family on the deck of the ship


Dunbrody Famine Ship Living Museum

The Dunbrody Famine Ship is moored on the quayside in the town of New Ross, County Wexford. Alongside the ship is the Dunbrody Visitor Centre, which houses the Savannah Landing Point Exhibition, the Irish America Hall of Fame and the Captain’s Table Restaurant.

The Dunbrody only closes on Christmas day and St. Stephens Day. We are open seven days a week, with tours running daily every hour.

The Dunbrody is a replica emigrant ship which is permanently moored on the River Barrow. We offer visitors a fully guided tour where they experience the sights, smells and sounds of a Tall ship crossing the Atlantic Ocean.

The Dunbrody Famine Ship Experience takes approx. 1 hour as follows:

The tour begins with a short audio visual presentation after which your guide will escort you aboard the Ship. You proceed along the deck of the ship and then to the lower decks where you will see the living conditions and hear stories from fellow passengers.

You will have the opportunity to take photos at the end of the ship tour. You then leave the ship into the Savannah Landing Point exhibition to see what awaited emigrants in America and the success stories of Irish emigrants in the Irish America Hall of Fame.

Tours of the ship run regardless of weather — do pack a raincoat!

Yes; there is a lift onboard the ship which will allow passengers to view the lower decks. There is also a lift in the Visitor Centre allowing all visitors to access the Captain’s Table Restaurant.

There are plenty of carparks, both on the quayside at the Dunbrody Visitor Centre and on the side adjacent to the waterfront. They are all run by New Ross Town Council and operate on a Pay and Display basis.

Yes, absolutely! Kids love the fact that they are boarding a Ship, they love to ring the bell and spin the ships wheel. The interaction with our costumed actors is always a firm favourite and brings history to life in an entertaining manner. We offer family ticket rates and under-fours are free of charge.

Yes; we are a pet friendly attraction and dogs are permitted on the ship once on a lead.

Tickets for the tour can be pre-booked through our website. We advise you to do so to avoid long wait times or disappointment, particularly during the summer season.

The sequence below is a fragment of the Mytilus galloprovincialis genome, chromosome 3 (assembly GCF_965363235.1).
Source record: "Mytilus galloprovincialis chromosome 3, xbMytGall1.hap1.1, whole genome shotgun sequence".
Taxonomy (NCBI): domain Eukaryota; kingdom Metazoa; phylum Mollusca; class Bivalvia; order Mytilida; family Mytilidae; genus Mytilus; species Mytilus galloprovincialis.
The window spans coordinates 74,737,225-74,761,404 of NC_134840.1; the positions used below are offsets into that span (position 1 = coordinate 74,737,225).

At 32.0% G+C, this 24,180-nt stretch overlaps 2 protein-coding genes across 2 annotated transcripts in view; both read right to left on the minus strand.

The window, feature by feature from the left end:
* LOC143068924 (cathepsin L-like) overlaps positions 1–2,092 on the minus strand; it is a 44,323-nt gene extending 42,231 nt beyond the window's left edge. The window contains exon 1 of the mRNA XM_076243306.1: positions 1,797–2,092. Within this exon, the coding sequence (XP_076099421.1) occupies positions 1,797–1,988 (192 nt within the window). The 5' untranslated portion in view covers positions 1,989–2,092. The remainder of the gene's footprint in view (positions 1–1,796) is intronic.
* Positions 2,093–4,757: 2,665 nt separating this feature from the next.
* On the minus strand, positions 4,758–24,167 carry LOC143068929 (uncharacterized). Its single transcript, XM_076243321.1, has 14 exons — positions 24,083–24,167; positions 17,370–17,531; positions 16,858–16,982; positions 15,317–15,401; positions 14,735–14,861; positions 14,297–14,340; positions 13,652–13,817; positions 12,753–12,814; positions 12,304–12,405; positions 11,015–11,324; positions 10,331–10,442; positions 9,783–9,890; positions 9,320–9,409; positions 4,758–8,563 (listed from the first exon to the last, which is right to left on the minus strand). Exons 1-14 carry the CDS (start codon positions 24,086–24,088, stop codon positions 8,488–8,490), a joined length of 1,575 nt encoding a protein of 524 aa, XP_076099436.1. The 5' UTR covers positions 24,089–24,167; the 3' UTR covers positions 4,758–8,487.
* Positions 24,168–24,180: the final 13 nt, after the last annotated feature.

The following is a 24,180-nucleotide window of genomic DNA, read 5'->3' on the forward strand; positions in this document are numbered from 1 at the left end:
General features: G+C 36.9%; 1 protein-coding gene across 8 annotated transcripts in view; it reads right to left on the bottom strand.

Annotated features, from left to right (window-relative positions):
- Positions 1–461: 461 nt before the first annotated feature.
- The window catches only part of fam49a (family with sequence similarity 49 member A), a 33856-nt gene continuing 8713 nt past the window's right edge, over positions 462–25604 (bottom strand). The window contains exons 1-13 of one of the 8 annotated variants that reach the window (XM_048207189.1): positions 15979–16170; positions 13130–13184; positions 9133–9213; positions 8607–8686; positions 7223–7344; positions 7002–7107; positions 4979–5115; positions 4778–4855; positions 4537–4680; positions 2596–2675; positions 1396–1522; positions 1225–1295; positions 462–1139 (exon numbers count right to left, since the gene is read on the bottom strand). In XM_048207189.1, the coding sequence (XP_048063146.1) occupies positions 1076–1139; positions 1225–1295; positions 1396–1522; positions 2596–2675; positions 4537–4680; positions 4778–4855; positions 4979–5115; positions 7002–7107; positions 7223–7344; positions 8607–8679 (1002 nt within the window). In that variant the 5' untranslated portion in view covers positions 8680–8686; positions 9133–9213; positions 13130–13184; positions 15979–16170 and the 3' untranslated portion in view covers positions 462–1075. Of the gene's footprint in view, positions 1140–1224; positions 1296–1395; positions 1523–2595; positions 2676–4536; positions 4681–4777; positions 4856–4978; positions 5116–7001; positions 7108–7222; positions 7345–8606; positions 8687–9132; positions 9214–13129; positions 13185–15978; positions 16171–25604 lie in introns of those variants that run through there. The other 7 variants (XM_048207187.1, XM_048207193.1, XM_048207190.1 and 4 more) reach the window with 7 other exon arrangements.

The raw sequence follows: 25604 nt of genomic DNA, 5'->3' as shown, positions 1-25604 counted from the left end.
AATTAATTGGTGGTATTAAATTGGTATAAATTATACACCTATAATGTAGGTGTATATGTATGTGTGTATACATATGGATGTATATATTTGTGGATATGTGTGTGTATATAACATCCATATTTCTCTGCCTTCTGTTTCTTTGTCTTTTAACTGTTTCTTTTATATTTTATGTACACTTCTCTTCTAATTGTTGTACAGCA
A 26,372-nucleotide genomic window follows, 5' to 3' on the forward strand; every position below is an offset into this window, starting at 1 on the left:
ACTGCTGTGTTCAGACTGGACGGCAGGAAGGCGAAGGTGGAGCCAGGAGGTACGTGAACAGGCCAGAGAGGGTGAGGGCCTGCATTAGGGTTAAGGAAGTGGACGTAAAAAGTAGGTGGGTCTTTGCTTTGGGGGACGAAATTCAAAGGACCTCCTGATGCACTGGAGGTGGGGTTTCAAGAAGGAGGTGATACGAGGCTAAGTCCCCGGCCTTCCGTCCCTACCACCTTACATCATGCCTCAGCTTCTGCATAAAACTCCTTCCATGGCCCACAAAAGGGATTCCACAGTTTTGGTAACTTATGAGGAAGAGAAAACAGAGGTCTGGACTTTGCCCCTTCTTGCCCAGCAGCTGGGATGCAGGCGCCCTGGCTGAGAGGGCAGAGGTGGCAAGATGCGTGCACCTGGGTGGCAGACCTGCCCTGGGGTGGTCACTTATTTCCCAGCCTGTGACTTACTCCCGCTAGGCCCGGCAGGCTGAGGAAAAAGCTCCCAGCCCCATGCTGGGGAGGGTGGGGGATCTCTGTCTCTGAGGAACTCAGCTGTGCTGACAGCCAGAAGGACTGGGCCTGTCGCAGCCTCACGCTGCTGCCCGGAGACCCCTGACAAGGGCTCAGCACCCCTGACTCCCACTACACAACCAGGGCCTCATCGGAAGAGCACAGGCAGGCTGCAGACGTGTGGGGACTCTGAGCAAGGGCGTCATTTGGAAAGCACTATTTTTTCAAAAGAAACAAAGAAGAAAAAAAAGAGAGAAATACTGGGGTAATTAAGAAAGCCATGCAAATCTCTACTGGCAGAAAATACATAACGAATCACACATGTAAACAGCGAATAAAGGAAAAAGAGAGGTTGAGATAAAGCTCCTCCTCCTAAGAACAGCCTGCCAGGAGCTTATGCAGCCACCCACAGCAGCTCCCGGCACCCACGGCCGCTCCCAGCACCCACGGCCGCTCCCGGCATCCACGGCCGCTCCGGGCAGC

Yes, the Captain’s Table Restaurant is located on the first floor of the Visitor Centre giving magnificent views up and down the River Barrow. We offer an extensive menu serving breakfast, lunches and dinners from 9:00am to 5:00pm daily. We serve top quality food sourced from local award winning suppliers.

The Original Dunbrody Famine Ship

The original sailing ship Dunbrody was built in 1845 in Quebec, Canada. She was commissioned, along with seven sister ships, by William Graves & Son of New Ross and built by expert shipwright Thomas Hamilton Oliver, an Irish emigrant from Co. Derry.

Quebec, Canada

In 1875 she ran aground in Labrador, Canada and was abandoned to rot.

Between 160 – 300. On one trip she had 313 passengers, twice her capacity.

First Class tickets in a cabin cost between £5-£8 Steerage tickets cost between £3-£4.

Cholera, typhus, small pox, dysentery and others.

The size of the berths 6X6 for four people were likened to a coffin, and the worst of the famine ships had 30-50% mortality rate.

The Dunbrody is known for its very low casualty rate and compassionate captains. She did not have the terrible reputation of the notorious coffin ships with despicable conditions and malevolent crew.

Tiny rations were served alongside what the emigrants could bring with them. Water was rationed and if supply was low very little was offered; on the worst of the coffin ships, no water or food rations were given.

Forty days to three months depending on weather.

Most coffin ships were originally lumber ships re-outfitted with bunks to carry up to 300 people. Some of the already overcrowded ships carried over twice their capacity making conditions very dangerous.

Potato Famine Facts and FAQ’s

The Famine officially ended in 1849, but people continued to die as a direct result of famine up to 1851 and later.

A fungus like organism arrived on a ship from the Americas and infected the potato crops in Ireland. The blight completely ruined the potato crops which were the main source of nutrition for poor landless tenants.

Starvation and malnutrition led to disease and death.

Poor landless tenants were the only ones who starved — not the aristocracy or strong farmers. At the time, Ireland was part of Britain and the government and many landlords had little or no compassion for the starving people.

Many landlords cut their losses by sending tenants to workhouses which had horrendous conditions and where families were split up; by doing nothing at all; or by sending them to North America.

The worst year was 1847, it was called “Black ’47”.

Some help came from as far away as the Ottoman Empire, the United States, Venezuela, South Africa, Mexico, Russia, Italy and some religious and charity organisations.

By 1852 the potato crop had slowly begun to recover in most of Ireland. By then, a quarter of the Irish population had died or emigrated.